James Williams has served as public defender for Orange and Chatham counties since 1990. He’s also the first vice president of the Chapel Hill Carrboro chapter of the NC NAACP.
At the end of May, he retired from the public defender’s office. But he said, that doesn’t mean he’ll stop speaking out about the injustices in the criminal system.
“Too much of our criminal justice system is about revenge and retribution,” Williams said. “And I would like to see more emphasis placed on reintegration and revival and renewal for instance.”
Williams said he still plans to attend meetings, forums and events to let his voice and the voices of others be heard.
“There’s a lot of work still to be done as it relates to criminal justice reform,” he said. “And we have begun to do some things here in the state of North Carolina and here locally and there were some things that had begun nationally before the most recent election.”
He said one of the major problems nationally is the rate in which former criminals end up back in prison after being released the first time, and that 40% of people released from prison re-offend.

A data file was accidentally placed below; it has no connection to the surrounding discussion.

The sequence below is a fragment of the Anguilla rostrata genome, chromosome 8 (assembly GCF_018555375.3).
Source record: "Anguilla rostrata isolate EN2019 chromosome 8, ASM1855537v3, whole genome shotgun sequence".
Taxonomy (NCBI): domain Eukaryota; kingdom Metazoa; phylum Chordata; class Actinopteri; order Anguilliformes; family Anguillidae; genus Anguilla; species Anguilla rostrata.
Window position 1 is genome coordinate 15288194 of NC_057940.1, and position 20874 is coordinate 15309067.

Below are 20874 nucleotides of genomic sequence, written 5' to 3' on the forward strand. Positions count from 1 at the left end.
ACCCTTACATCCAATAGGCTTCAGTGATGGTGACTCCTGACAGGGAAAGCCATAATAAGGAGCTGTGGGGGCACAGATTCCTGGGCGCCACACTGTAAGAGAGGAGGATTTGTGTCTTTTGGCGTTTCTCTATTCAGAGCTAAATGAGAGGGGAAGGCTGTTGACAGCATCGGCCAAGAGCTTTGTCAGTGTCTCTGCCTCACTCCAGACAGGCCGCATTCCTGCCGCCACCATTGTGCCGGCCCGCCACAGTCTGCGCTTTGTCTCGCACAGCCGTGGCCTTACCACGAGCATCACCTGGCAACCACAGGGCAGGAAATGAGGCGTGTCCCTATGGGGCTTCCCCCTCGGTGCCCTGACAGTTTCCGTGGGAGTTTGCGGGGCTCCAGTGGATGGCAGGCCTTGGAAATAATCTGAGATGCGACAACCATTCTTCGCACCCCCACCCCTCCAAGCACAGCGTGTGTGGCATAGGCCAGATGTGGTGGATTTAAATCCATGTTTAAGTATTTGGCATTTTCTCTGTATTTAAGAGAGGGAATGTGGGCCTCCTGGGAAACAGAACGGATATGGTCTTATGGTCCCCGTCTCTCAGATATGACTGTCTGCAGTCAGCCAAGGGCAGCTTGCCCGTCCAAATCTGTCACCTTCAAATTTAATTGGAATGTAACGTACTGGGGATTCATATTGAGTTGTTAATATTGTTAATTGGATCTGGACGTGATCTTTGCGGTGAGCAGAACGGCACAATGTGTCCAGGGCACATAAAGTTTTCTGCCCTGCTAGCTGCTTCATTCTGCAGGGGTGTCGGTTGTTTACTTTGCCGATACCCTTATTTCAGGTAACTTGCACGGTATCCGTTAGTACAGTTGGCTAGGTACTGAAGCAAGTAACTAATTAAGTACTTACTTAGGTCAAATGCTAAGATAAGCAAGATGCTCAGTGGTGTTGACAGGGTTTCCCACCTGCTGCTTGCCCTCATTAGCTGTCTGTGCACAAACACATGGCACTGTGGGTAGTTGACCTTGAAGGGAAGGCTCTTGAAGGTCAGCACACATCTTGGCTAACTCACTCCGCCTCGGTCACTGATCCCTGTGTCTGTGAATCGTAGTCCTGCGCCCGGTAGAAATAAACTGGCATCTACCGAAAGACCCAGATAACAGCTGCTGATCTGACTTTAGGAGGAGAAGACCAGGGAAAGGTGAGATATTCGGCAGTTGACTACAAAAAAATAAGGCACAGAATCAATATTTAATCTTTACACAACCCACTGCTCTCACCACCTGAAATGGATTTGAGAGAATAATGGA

“So many people come out of our criminal justice system unable to get work, unable to find places to stay, unable to get government benefits, unable to get things of that nature,” Williams said. “And so the recidivism rate is extremely high.”
Williams said there have been local and state-based campaigns to make the post-prison acclimation process easier. He said “Ban the Box” is one of those campaigns. It encourages local businesses to remove the “criminal record” checkbox from job applications.
He said North Carolina also promotes justice reinvestment – an idea that fewer people should be sent to prison, and the tax dollars saved should be reinvested into community programs. But, he said, the state is only supportive to an extent.
“That money has not been ‘reinvested’ as I understand it,” he said. “A lot of those savings have simply been shifted back into the general fund. And that’s a travesty and that needs to change.”
Williams said the biggest thing that needs to change is the public’s outlook on anyone with a criminal background. He says 1.5 million people in North Carolina have a criminal record, and they need the chance to make a life for themselves.
“If we’re going to see some of the significant progress that we hope to see over the years there’s just going to have to be more empathy from the general public on the issue of criminal justice reform.”
Photo via UNC School of Law.